These days the branching of the hydrocarbon chain is controlled and kept to the minimum. Unbranched chains can be biodegraded more easily and hence pollution is prevented.

Intext Questions

16.4 Write the chemical equation for preparing sodium soap from glyceryl oleate and glyceryl palmitate. Structural formulae of these compounds are given below.

(i) (C15H31COO)3C3H5 – Glyceryl palmitate

(ii) (C17H32COO)3C3H5 – Glyceryl oleate

16.5 Following type of non-ionic detergents are present in liquid detergents, emulsifying agents and wetting agents. Label the hydrophilic and hydrophobic parts in the molecule. Identify the functional group(s) present in the molecule.

#### Summary

Chemistry is essentially the study of materials and the development of new materials for the betterment of humanity. A drug is a chemical agent, which affects human metabolism and provides cure from ailment. If taken in doses higher than recommended, these may have poisonous effect. Use of chemicals for therapeutic effect is called chemotherapy. Drugs usually interact with biological macromolecules such as carbohydrates, proteins, lipids and nucleic acids. These are called target molecules. Drugs are designed to interact with specific targets so that these have the least chance of affecting other targets. This minimises the side effects and localises the action of the drug. Drug chemistry centres around arresting microbes/destroying microbes, preventing the body from various infectious diseases, releasing mental stress, etc. Thus, drugs like analgesics, antibiotics, antiseptics, disinfectants, antacids and tranquilizers are used for specific purpose. To check the population explosion, antifertility drugs have also become prominent in our life.

Food additives such as preservatives, sweetening agents, flavours, antioxidants, edible colours and nutritional supplements are added to the food to make it attractive, palatable and add nutritive value. Preservatives are added to the food to prevent spoilage due to microbial growth. Artificial sweeteners are used by those who need to check the calorie intake or are diabetic and want to avoid taking sucrose.

These days, detergents are much in vogue and get preference over soaps because they work even in hard water. Synthetic detergents are classified into three main categories, namely: anionic, cationic and non-ionic, and each category has its specific uses. Detergents with straight chain of hydrocarbons are preferred over branched chain as the latter are non-biodegradable and consequently cause environmental pollution.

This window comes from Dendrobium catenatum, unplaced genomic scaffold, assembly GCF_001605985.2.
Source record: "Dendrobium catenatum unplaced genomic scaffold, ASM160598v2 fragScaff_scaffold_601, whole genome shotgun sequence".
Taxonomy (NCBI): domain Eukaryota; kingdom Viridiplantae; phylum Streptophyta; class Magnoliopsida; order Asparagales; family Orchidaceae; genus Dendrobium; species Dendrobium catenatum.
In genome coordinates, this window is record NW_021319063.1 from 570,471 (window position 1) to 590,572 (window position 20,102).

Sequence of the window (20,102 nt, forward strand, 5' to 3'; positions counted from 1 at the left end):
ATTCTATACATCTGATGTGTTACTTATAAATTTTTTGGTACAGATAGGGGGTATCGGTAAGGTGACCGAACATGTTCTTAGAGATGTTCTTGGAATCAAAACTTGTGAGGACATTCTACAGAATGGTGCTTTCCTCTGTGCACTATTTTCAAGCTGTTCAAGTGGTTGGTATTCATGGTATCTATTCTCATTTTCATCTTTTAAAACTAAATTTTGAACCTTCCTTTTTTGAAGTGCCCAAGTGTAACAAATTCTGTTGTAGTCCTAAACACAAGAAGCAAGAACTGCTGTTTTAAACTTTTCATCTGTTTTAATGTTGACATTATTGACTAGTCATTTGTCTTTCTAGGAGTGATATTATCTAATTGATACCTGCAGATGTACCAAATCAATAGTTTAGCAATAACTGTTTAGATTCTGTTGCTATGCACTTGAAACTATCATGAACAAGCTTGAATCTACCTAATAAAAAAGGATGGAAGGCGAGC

#### Exercise

16.1 Why do we need to classify drugs in different ways ?

16.2 Explain the term, target molecules or drug targets as used in medicinal chemistry.

16.3 Name the macromolecules that are chosen as drug targets.

16.4 Why should not medicines be taken without consulting doctors ?

16.5 Define the term chemotherapy.

16.6 Which forces are involved in holding the drugs to the active site of enzymes ?

16.7 While antacids and antiallergic drugs interfere with the function of histamines, why do these not interfere with the function of each other ?

16.8 Low level of noradrenaline is the cause of depression. What type of drugs are needed to cure this problem ? Name two drugs.

16.9 What is meant by the term ‘broad spectrum antibiotics’ ? Explain.

16.10 How do antiseptics differ from disinfectants ? Give one example of each.

16.11 Why are cimetidine and ranitidine better antacids than sodium hydrogencarbonate or magnesium or aluminium hydroxide ?

16.12 Name a substance which can be used as an antiseptic as well as disinfectant.

16.13 What are the main constituents of dettol ?

16.14 What is tincture of iodine ? What is its use ?

16.15 What are food preservatives ?

16.16 Why is use of aspartame limited to cold foods and drinks ?

16.17 What are artificial sweetening agents ? Give two examples.

16.18 Name the sweetening agent used in the preparation of sweets for a diabetic patient.

16.19 What problem arises in using alitame as artificial sweetener ?

16.20 How are synthetic detergents better than soaps ?

16.21 Explain the following terms with suitable examples

(i) cationic detergents

(ii) anionic detergents and

(iii) non-ionic detergents.

16.22 What are biodegradable and non-biodegradable detergents ? Give one example of each.

16.23 Why do soaps not work in hard water ?

16.24 Can you use soaps and synthetic detergents to check the hardness of water ?

16.25 Explain the cleansing action of soaps.

16.26 If water contains dissolved calcium hydrogencarbonate, out of soaps and synthetic detergents which one will you use for cleaning clothes ?

16.27 Label the hydrophilic and hydrophobic parts in the following compounds.

(i)

(ii)

(iii)

#### Intext Questions

Question 16.1: